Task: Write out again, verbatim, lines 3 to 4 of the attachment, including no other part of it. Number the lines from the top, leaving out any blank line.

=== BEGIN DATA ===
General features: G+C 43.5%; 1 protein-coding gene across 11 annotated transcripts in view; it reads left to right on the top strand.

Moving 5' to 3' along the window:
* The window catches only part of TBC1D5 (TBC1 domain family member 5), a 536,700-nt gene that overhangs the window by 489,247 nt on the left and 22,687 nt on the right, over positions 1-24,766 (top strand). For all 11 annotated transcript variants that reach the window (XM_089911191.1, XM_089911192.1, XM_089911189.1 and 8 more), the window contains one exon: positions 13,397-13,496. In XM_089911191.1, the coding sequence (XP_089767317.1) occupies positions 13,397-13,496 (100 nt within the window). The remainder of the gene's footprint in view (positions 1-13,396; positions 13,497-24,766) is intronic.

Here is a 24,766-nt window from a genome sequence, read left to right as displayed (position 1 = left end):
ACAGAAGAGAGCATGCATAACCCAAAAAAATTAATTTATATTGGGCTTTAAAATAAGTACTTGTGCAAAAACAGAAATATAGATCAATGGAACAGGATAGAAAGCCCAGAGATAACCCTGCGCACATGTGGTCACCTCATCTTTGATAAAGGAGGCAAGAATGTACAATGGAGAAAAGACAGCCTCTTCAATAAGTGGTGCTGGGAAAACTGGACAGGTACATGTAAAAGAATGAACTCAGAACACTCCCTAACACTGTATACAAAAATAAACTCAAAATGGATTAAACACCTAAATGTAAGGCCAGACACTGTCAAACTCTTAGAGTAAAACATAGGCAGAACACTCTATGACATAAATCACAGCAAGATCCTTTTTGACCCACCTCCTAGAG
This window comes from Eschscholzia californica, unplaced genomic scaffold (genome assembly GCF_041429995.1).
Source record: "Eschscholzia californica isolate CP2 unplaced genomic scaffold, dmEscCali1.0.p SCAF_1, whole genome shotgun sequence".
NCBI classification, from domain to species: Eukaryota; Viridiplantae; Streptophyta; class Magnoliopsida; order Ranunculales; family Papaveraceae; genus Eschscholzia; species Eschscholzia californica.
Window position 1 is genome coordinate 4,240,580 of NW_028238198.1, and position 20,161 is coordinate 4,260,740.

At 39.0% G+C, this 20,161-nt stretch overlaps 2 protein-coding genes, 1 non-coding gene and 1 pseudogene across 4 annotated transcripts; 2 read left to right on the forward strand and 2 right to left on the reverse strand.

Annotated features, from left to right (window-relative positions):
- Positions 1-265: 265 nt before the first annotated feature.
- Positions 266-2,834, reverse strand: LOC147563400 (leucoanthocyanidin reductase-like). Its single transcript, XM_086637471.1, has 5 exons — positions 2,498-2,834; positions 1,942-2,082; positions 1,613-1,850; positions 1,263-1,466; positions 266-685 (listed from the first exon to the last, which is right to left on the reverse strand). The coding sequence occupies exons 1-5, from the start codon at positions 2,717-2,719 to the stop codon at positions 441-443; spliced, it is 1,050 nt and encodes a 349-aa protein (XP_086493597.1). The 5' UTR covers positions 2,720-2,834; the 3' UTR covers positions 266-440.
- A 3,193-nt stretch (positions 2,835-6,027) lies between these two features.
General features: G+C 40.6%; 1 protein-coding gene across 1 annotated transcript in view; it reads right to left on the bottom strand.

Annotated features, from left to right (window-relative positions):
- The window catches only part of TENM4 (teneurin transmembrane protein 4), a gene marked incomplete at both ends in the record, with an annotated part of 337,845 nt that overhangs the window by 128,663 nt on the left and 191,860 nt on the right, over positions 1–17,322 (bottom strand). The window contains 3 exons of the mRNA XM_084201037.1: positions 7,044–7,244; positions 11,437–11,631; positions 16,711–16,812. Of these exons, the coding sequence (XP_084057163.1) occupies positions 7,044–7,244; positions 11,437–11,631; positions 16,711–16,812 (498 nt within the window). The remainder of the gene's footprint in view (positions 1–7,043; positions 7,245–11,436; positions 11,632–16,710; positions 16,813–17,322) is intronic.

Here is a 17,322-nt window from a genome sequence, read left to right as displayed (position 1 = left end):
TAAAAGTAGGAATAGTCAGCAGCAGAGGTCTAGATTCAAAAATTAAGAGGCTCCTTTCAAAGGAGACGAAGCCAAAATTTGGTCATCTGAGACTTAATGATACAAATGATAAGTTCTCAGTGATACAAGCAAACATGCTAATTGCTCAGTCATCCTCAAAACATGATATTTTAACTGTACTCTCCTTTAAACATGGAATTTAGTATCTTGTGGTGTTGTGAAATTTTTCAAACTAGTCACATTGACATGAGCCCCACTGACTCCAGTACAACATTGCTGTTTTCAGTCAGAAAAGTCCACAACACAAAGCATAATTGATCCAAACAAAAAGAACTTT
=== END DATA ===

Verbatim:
* The window catches only part of TBC1D5 (TBC1 domain family member 5), a 536,700-nt gene that overhangs the window by 489,247 nt on the left and 22,687 nt on the right, over positions 1-24,766 (top strand). For all 11 annotated transcript variants that reach the window (XM_089911191.1, XM_089911192.1, XM_089911189.1 and 8 more), the window contains one exon: positions 13,397-13,496. In XM_089911191.1, the coding sequence (XP_089767317.1) occupies positions 13,397-13,496 (100 nt within the window). The remainder of the gene's footprint in view (positions 1-13,396; positions 13,497-24,766) is intronic.

Here is a 24,766-nt window from a genome sequence, read left to right as displayed (position 1 = left end):